Get the Powers to Act from Fresh Ideas

June 2, 2013

Math Education for Real

How do you want your kids to learn Math? I don't have a formal education in Math. And if you don't too, these books can help you. At least, you will be able to teach your kids to relax. Just a few minutes for each difficult book!

Work hard, intensely, compulsively, obsessively and of course, productively and insanely?

Work in balance, work having a life and productively too?

You have a choice, your kids too have a choice.

Perfect Rigor: A Genius and the Mathematical Breakthrough of the Century

A Strange Wilderness: The Lives of the Great Mathematicians

Henri Poincaré: A Scientific Biography

Surely You're Joking, Mr. Feynman! (Adventures of a Curious Character)

How to Solve It: A New Aspect of Mathematical Method (Princeton Science Library)

George Ploya book pdf


  1. AnonymousJune 10, 2013


    Here is something you've may have heard but never quite believed before: Google's vaunted scalable software infrastructure is obsolete. Don't get me wrong, their hardware and datacenters are the best in the world, and as far as I know, nobody is close to matching it. But the software stack on top of it is 10 years old, aging and designed for building search engines and crawlers. And it is well and truly obsolete.

    Protocol Buffers, BigTable and MapReduce are ancient, creaking dinosaurs compared to MessagePack, JSON, and Hadoop. And new projects like GWT, Closure and MegaStore are sluggish, overengineered Leviathans compared to fast, elegant tools like jQuery and mongoDB. Designed by engineers in a vacuum, rather than by developers who have need of tools.

    In the short time I've been outside Google I've created entire apps in Java in the space of a single workday. (Yes, you can program as quickly in Java as in Ruby or Python, if you understand your tools well.) I've gotten prototypes off the ground, shown it to people, or deployed them with hardly any barriers.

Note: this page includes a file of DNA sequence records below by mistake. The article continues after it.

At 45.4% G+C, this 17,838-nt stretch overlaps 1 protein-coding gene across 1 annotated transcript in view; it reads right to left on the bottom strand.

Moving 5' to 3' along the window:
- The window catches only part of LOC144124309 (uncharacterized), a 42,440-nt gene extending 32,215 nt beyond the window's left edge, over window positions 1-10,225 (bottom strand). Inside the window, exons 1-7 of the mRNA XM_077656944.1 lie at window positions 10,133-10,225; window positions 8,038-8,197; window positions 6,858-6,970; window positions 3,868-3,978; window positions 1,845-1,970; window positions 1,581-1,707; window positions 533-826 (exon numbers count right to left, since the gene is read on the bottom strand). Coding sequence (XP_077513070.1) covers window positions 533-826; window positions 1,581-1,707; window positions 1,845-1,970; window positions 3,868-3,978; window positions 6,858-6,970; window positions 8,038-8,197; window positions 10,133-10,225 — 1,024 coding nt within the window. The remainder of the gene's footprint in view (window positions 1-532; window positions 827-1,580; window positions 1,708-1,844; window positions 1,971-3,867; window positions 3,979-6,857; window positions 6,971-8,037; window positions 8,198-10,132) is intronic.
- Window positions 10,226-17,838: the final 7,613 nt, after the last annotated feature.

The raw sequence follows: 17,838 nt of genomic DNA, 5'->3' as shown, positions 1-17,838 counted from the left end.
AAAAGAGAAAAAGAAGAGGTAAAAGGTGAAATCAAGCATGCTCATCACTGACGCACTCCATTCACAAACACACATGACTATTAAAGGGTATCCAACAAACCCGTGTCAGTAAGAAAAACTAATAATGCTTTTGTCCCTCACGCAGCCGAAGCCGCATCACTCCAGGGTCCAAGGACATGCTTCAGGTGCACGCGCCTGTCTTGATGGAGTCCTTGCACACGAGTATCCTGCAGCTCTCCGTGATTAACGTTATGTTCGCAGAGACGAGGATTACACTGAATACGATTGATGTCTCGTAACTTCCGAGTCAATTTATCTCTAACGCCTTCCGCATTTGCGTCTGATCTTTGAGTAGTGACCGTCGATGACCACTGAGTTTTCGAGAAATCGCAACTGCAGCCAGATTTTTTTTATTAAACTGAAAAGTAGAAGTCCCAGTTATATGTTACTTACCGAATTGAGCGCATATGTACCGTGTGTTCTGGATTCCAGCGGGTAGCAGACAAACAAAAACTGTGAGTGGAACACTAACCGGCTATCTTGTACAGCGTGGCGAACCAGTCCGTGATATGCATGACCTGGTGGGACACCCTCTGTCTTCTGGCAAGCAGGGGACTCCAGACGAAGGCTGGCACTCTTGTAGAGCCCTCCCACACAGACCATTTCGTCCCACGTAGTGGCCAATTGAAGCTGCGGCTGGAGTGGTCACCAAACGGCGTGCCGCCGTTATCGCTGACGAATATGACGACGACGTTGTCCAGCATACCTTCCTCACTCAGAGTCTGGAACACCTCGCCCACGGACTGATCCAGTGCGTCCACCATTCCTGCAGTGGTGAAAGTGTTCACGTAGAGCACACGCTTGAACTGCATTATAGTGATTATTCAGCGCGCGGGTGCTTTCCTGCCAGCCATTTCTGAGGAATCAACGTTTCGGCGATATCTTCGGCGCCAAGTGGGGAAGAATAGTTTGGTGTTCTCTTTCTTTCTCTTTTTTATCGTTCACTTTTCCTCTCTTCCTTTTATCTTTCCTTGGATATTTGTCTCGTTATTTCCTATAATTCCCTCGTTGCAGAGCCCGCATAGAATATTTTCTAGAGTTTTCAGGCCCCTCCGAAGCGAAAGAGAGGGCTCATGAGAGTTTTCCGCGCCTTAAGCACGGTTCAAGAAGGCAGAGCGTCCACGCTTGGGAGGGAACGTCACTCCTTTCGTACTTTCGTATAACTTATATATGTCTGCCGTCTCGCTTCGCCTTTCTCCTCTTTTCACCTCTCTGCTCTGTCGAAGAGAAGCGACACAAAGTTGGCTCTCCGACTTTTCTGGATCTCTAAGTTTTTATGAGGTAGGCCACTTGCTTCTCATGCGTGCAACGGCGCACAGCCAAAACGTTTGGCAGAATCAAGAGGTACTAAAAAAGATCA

2. AnonymousJune 10, 2013

    * It is very restricted and you have to do things they way Google intends you to. There is no SQL database, and you cannot use any C libraries in Python. The datastore is rather slow if you write a lot to the same locations. Many of these things are naturally required for scalability and sandboxing, but App Engine forces you to deal wit them right away (for good and bad).
    * Visitors will often see a delay of about one second when App Engine spins up an instance of your app. Some people who import heavy frameworks see delays up to 10-15 seconds. You cannot control instances manually.
    * It will be difficult to move to a different hosting provider if you ever want to, though there is an open source App Engine clone.


    However, if you try to build anything substantial on top of App Engine, you're bound to run into a few operational pitfalls as well.

    Though the APIs are simple to use and powerful, they aren't flexible and in some cases outright restricting. For example, the datastore has a restriction of 1MB rows [2]. It seems like the Blobstore API would be a suitable replacement. But, App Engine doesn't allow the application to read (as a whole), modify, or update the bits to a blob once uploaded by a user [3].
    App Engine doesn't provide you the flexibility to use a different equivalent of a service. For example, if the datastore was too slow or restricting for your use, there's unfortunately no way to patch in a different service.
    The service is surprisingly flaky. There have been quite a few outages, and it's the norm for the datastore to be put into read-only mode once in 2-3 months. In our use, it hasn't been abnormal to see the datastore taking 250ms for reads and writes. Several times a day, the datastore times out on writes. [4]
    Once you face the question of migrating out of the AppEngine world, you'll face the problem of having to change your code to use your own datastore, task queues, and other services. If your application is fairly large, this will be a cumbersome process

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